# Lindahl Equilibrium as a Collective Choice Rule

*Faruk Gul* and
*Wolfgang Pesendorfer*

Additional contact information

Faruk Gul: Princeton University

Wolfgang Pesendorfer: Princeton University

Working Papers from Princeton University. Economics Department.

**Abstract:**
A collective choice problem is a finite set of social alternatives and a finite set of economic agents with vNM utility functions. We associate a public goods economy with each collective choice problem and establish the existence and efficiency of (equal income) Lindahl equilibrium allocations. We interpret collective choice problems as cooperative bargaining problems and define a set-valued solution concept, the equitable solution (ES).We provide axioms that characterize ES and show that ES contains the Nash bargaining solution. Our main result shows that the set of ES payoffs is the same a the set of Lindahl equilibrium payoffs. We consider two applications: in the first, we show that in a large class of matching problems without transfers the set of Lindahl equilibrium payoffs is the same as the set of (equal income) Walrasian equilibrium payoffs. In our second application, we show that in any discrete exchange economy without transfers every Walrasian equilibrium payoff is a Lindahl equilibrium payoff of the corresponding collective choice market. Moreover, for any cooperative bargaining problem, it is possible to define a set of commodities so that the resulting economyâ€™s utility possibility set is that bargaining problem and the resulting economyâ€™s set of Walrasian equilibrium payoffs is the same as the set of Lindahl equilibrium payoffs of the corresponding collective choice market.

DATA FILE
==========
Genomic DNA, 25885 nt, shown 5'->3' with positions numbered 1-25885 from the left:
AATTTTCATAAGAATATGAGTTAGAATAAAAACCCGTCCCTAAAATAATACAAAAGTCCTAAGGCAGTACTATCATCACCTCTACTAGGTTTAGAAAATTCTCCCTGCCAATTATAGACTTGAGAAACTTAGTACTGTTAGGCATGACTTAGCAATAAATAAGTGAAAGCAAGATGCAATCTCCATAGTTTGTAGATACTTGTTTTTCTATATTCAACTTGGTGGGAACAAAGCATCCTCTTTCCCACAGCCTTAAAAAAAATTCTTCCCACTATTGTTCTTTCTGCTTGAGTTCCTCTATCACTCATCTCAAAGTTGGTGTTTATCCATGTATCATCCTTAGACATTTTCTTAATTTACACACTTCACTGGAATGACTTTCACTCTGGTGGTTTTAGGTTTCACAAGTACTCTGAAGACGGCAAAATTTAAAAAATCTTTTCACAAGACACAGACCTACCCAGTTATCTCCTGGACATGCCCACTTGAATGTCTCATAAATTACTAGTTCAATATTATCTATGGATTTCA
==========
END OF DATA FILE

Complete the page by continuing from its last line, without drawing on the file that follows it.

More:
**Keywords:** collective; choice (search for similar items in EconPapers)

**JEL-codes:** D70 D71 (search for similar items in EconPapers)

**Date:** 2021-04

**New Economics Papers:** this item is included in nep-des, nep-mic and nep-upt

**References:** Add references at CitEc

**Citations:**

**Downloads:** (external link)

https://www.dropbox.com/s/350s0vlg84c7g36/lindahl.pdf?dl=0

**Related works:**

This item may be available elsewhere in EconPapers: Search for items with the same title.

**Export reference:** BibTeX
RIS (EndNote, ProCite, RefMan)
HTML/Text

**Persistent link:** https://EconPapers.repec.org/RePEc:pri:econom:2021-52

Access Statistics for this paper

More papers in Working Papers from Princeton University. Economics Department. Contact information at EDIRC.

Bibliographic data for series maintained by Bobray Bordelon ().